In some states, serving a full week of unemployment is a requirement for collecting any unemployment benefits from the unemployment insurance plan. This week, called the waiting week, prevents claimants from making two- or three-day claims for benefits. You can apply for your benefits anytime between your last day of work and the last day of your waiting week as long as you input the correct job separation date. It's not a rule in every state, so check with your state labor office for details.


The waiting week rule for unemployment insurance states that you must serve one full week of unemployment before you can start accruing unemployment benefits. In the states where the waiting week applies, if your last day of work may be February 7, for example, you aren't eligible for unemployment until February 14. In some states, you then have to wait for the end of the calendar week to qualify. Most unemployment weeks run from Sunday to Saturday. If your waiting week ends on a Wednesday, you're not eligible to begin collecting unemployment until the following Sunday.


The unemployment waiting week rule serves two purposes. It prevents the state's labor office from paying short-term benefits if you're unemployed for just a few days. The amount you'd collect for three days of unemployment isn't worth the time it takes the labor office to verify the claim, set up your account and send you payments. Also, the waiting week rule encourages you to immediately begin looking for new employment because you would have to wait for unemployment compensation.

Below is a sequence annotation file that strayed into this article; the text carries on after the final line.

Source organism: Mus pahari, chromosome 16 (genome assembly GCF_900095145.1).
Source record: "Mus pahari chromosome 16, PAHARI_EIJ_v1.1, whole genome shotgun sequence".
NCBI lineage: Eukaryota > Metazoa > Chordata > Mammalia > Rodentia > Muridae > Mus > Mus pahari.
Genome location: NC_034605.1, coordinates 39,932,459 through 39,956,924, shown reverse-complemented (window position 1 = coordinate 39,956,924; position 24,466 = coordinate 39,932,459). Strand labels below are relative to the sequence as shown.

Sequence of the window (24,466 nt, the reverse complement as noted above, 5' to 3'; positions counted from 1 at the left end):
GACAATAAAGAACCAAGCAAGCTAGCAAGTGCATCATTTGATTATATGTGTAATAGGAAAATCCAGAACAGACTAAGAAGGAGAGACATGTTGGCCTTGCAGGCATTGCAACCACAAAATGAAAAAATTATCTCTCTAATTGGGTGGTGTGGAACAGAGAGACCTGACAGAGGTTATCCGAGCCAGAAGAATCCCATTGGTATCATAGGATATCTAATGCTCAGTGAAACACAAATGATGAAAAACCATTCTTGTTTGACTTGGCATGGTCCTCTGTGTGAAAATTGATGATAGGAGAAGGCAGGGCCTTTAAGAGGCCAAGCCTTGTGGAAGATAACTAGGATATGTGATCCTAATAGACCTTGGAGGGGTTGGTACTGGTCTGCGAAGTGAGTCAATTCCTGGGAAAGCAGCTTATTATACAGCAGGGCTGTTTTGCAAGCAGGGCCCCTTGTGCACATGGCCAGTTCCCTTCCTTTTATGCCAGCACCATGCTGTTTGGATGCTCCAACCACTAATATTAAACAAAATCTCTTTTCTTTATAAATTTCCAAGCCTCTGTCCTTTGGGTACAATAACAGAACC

Your Specific State

The waiting week rule doesn't apply in every state. For example, Kentucky's Office of Employment and Training (KYOET) offers unemployment benefits as soon as the day after your last day of work. Always check with your state's labor office before applying for unemployment insurance benefits because they have the most current rules and regulations specific to your state.


You can't begin accruing and collecting unemployment funds until you apply for benefits. If you live in a state that enforces the waiting week rule, you can't start accruing until at least a week after your last day of work. Ideally, you'll apply sometime during that waiting week so you don't miss any unemployment benefits for which you qualify. However, in most states, you can apply on your last day of work. Just remember to input your last day of work accurately and honestly so the labor office can factor in the correct waiting week requirement. You'll receive your determination notice with your waiting week already factored in.